April 28, 2011 at 06:00 AM EDT
IMF Forecast: Can China Really Overtake the U.S. Economy by 2016?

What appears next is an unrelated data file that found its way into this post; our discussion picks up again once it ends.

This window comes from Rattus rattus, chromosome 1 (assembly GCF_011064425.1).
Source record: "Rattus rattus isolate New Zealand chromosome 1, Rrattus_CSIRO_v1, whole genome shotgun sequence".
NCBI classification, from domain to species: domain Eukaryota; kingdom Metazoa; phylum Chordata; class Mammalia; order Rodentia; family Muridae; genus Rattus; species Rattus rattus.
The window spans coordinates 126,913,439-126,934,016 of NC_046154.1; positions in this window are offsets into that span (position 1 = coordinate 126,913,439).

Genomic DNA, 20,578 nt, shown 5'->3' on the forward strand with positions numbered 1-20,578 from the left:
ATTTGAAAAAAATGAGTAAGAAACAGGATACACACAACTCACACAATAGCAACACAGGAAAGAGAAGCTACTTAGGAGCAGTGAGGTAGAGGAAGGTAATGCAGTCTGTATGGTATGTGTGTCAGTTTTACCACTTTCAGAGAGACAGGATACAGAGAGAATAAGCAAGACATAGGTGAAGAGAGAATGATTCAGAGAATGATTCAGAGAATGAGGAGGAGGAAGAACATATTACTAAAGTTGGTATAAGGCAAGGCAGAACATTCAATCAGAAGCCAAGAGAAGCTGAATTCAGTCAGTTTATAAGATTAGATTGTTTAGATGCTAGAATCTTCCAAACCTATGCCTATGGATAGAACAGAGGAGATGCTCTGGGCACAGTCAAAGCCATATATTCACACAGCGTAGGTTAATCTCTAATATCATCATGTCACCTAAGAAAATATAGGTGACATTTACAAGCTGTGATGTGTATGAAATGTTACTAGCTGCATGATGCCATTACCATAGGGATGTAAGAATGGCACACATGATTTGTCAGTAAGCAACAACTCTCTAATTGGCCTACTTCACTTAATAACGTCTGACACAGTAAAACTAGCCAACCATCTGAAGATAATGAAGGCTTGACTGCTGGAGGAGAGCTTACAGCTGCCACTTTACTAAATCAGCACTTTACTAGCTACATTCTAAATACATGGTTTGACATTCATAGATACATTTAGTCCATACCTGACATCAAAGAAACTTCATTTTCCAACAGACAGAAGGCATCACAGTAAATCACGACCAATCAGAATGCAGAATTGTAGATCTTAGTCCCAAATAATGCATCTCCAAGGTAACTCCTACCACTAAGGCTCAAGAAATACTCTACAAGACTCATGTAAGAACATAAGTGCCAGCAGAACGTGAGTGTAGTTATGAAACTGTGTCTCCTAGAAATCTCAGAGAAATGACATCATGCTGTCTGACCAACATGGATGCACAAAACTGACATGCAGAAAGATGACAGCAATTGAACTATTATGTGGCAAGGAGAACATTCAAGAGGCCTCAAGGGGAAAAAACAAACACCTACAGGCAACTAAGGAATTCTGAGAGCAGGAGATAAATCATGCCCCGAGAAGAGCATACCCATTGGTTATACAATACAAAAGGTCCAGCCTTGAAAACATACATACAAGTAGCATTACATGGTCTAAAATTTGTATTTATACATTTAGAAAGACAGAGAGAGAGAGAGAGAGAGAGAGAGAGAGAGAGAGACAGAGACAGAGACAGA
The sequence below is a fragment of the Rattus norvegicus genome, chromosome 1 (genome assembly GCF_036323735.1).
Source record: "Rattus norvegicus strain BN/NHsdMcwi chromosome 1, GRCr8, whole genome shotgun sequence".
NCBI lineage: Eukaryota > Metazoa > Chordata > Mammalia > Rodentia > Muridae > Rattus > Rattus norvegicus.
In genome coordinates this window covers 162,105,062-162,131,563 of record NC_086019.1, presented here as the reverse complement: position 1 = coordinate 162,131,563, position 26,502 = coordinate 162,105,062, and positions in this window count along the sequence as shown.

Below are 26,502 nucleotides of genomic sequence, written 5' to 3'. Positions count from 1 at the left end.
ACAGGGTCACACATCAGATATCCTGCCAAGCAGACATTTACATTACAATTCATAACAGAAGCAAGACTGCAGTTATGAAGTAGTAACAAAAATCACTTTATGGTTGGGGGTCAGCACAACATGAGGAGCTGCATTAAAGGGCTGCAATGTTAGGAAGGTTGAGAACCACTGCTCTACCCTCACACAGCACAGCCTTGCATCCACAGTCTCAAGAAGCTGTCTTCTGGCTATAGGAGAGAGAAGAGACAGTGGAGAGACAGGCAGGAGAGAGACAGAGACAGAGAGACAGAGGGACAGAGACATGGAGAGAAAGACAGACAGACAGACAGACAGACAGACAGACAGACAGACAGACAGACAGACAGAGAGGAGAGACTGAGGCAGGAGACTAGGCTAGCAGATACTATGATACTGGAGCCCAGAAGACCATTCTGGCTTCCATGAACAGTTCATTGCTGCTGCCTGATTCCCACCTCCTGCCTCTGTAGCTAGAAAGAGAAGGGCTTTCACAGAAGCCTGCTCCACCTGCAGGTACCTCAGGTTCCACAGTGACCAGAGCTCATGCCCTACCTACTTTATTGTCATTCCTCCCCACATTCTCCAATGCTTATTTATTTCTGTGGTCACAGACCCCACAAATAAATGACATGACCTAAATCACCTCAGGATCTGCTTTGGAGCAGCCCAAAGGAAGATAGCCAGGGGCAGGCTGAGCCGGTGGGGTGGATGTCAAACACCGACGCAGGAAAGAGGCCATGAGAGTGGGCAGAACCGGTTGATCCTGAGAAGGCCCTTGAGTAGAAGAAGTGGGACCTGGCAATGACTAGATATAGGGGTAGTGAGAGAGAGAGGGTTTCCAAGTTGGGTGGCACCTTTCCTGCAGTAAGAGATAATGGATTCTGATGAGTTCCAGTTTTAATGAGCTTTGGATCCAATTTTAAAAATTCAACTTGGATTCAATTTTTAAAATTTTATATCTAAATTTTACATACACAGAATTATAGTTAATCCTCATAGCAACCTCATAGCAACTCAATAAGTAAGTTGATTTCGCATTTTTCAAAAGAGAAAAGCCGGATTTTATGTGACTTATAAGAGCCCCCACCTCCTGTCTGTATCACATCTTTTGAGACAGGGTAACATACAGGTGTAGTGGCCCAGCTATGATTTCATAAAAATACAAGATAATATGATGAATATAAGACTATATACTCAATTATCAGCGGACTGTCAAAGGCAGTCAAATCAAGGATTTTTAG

According to the International Monetary Fund (IMF) "World Economic Outlook," China's output will surpass that of the United States in 2016 - only five years from now. But don't worry. The IMF calculation is based on " purchasing power parity " (PPP), which does not reflect real money. It relies on projecting China's stellar growth rates five years into the future. And it relies on Chinese official statistics, which are more than a little questionable. (In fact, after the media storm that resulted, the IMF apparently even soft-pedaled its prediction that China would leapfrog the United States in just five years; in a subsequent interview, an IMF spokesman reportedly said that, by non-PPP measures, the U.S. economy " will still be 70% larger by 2016 ." A recent World Bank forecast concluded that China could overtake the United States by 2030 .) This prediction - and the attention it continues to draw - serves a useful purpose, particularly if it's given the scrutiny that it deserves. For global investors with China-based holdings, it reminds us of that country's long-term potential - and the fact that such potential is always tempered by near-term risk. For the rest of us, it reminds us that China's ascendance is inevitable - in fact, is already happening - and will be with us for a long time, even if that Asian giant isn't immediately going to overwhelm the rest of the world. And for our elected leaders in Washington, the IMF report - false alarm or not - should serve as a wakeup call to attack and address the many problems that threaten this country's global leadership. How long will it really take for China to overtake the U.S.? Read on ...
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